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Review of Winbook TW700 Tablet

This may be the smallest, cheapest device that will run standard off-the-shelf Windows software, including amateur radio APRS mapping software.

The Winbook TW700 is a 7" Windows 8.1 tablet computer.  "Winbook" is the house brand of MicroCenter, a small computer store chain with about 20-odd stores and a website at http://microcenter.com .

Recently, Microcenter has been offering this device at the unbelievable price of USD $60 new, and $47.95 for "open box" units; i.e. customer returns. The web page for this device is here:


Note that the new and open-box prices shown on the website fluctuate constantly, apparently linked to the stock market, the current weather, the phase of the moon or some combination thereof (???).  On a visit to the Madison Heights, Michigan store on 7 June 2015, new units were selling for $69.95 (had been 79.95 a week earlier), open-box units in a box were $55.95, and bare units with no box and no charger were selling for 47.96.

For an inexpensive piece of hardware, this device has an amazing number of features:

Despite the CPU being a quad-core 64-bit device, the installed version of Windows 8.1 is the 32-bit flavor.

(This is part of Microsoft's desperate attempt to counter the Android tablet market, and to recover from the debacle that is Windows 8.  Microsoft has traditionally charged a royalty of $30-$50/unit for each copy of Windows installed on a new computer.  This is a complete non-starter for products retailing for $100 or less. By contrast, the Android OS is free to manufacturers.  MS is now offering a bare-bones minimum 32-bit version of Win 8.1 to manufacturers at NO CHARGE, ala Android, if the tablet device has less than a 10" screen. MS hopes to kick-start the market for Windows "app" development and the Microsoft Online Store.

Actually the 32-bit OS is not as big a liability as it might seem.  The main advantage of the 64-bit version is the ability to utilize more than 4GB of RAM. Since the machine has a mere non-expandable 1GB of RAM, 64 vs 32-bits is a non-issue. The main issue that arises is that this machine boots from a 32-bit UEFI bios; a highly non-standard configuration.  This causes problems for bootable (from CD or flash drive) third-party backup and troubleshooting utilities that assume all UEFI loaders are 64-bit.)

The device weighs about 350g (12.3 oz) and is about 18.9 x 12.1 x 1.1 cm (7.5 x 4.75 x .45 inches). The internal 3000mA lithium battery is charged & powered through the micro-USB port.  A 5V 2.1A high-current wall charger similar to the ones used by iPads is provided with the TW700. In another similarity to "i-Gadgets", the device is completely sealed - the battery is not removable.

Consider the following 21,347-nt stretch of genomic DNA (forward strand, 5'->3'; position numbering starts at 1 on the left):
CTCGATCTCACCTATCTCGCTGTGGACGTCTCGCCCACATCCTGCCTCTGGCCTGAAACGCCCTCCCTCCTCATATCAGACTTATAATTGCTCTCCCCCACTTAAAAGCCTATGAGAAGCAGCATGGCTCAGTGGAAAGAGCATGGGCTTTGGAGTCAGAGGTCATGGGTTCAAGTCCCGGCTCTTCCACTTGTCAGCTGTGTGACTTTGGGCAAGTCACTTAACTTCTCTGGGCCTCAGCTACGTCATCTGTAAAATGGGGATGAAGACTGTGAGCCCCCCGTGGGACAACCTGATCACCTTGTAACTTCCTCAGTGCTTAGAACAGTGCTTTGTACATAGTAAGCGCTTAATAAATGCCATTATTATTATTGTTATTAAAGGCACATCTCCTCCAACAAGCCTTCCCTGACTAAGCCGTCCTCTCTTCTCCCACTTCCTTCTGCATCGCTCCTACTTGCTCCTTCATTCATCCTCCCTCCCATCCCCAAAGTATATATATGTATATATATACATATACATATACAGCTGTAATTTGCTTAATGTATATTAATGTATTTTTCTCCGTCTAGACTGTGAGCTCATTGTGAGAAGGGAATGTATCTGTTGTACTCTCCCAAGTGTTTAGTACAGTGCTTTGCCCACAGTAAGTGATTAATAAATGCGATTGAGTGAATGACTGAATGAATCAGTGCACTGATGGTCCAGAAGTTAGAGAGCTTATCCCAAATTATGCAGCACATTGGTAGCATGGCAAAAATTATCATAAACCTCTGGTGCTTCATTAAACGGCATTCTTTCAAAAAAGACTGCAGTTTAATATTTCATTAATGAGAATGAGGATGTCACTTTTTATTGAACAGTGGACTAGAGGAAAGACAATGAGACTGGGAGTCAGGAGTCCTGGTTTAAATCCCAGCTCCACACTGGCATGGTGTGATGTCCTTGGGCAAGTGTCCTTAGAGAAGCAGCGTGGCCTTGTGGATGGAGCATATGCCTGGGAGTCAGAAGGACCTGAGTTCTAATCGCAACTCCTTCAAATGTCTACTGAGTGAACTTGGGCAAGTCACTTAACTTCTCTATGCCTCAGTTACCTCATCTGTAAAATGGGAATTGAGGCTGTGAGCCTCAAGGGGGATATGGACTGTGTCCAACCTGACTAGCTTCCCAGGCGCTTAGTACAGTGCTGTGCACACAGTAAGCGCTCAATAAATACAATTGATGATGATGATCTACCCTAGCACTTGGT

IMPORTANT TO NOTE:     This unit uses the "bastardized" Apple interpretation of the USB standard.  The official standard of the USB working group defines that USB 2.0 ports on computers shall be capable of providing a max of 0.5 amps at 5 VDC to an attached device.   Smaller devices like cellphones, scanners, digicams, external hard disks, USB hubs, LED mini-lamps, etc live within this limitation, and can run and/or charge from a standard USB port on a desktop PC.

When Apple discovered that they simply couldn't get the current drain of the upcoming iPad down to only 500mA, they unilaterally redefined the USB standard to provide 2 amps instead.   They introduced the "over-sized" 2.1-amp USB wall charger along with the iPad.  (Note that the iPAD's charger is about twice the size physically of the iPHONE's although the styling and packaging are similar.  The iPhone lives within the "legal" USB standard of 500mA max drain.) 

Only these oversized chargers (both from Apple and third parties) will properly run and/or charge an iPad or the TW700.  No port on a PC or normal USB hub can supply enough current to do this. This forces you into the tradeoff of :   Connect to PC port for USB data exchange but no charging --OR-- connect to oversize USB wall charger for power/charging but no data exchange.      Pay close attention to third party AC and DC "USB chargers".  If the charger doesn't EXPLICITLY say 2.1 amps, it is only a "legal" 500mA device and won't run or charge an iPad or other tablets.    Commonly on dual-port  12 VDC cigarette-lighter-jack USB chargers, one port will be a standard 500mA port for a cellphone, while the other (usually color-coded differently) will be a 2.1A port for a tablet.

I suspect that a lot of the open-box returns of the TW700 to Microcenter were by people that naively assumed all USB ports are the same, and that they could charge and run this device by plugging it into a PC's USB port, just like their cellphone.    Because the PC USB port simply CAN'T supply enough current, the device's battery would gradually run down and "die", prompting a return.  (There is a surprising amount of customer feedback on various sites to the effect of "it worked great for a day and then died.")   Oh well, it just benefits us by providing a supply of dirt cheap "open-box" devices that really don't have anything wrong with them!


I did some power drain tests using a "Kill-A-Watt" AC voltmeter/ammeter/wattmeter and a "Watts Up" DC voltmeter/ammeter/wattmeter.  I had the tablet running UIview + Precision Mapping + the UZ7HO Soundmodem "soft TNC", with the display set at full brightness for these tests.

On AC power using the provided 5V 2.1A wall charger, the KIll-A-Watt AC wattmeter indicated about 7.5 watts at initial power-up up including a slight inrush to the internal battery.   After a 15-minute wait for the battery to top off at full charge, the AC drain dropped, to about  6 watts.  Obviously this will be no pain at all to a Field Day generator setup.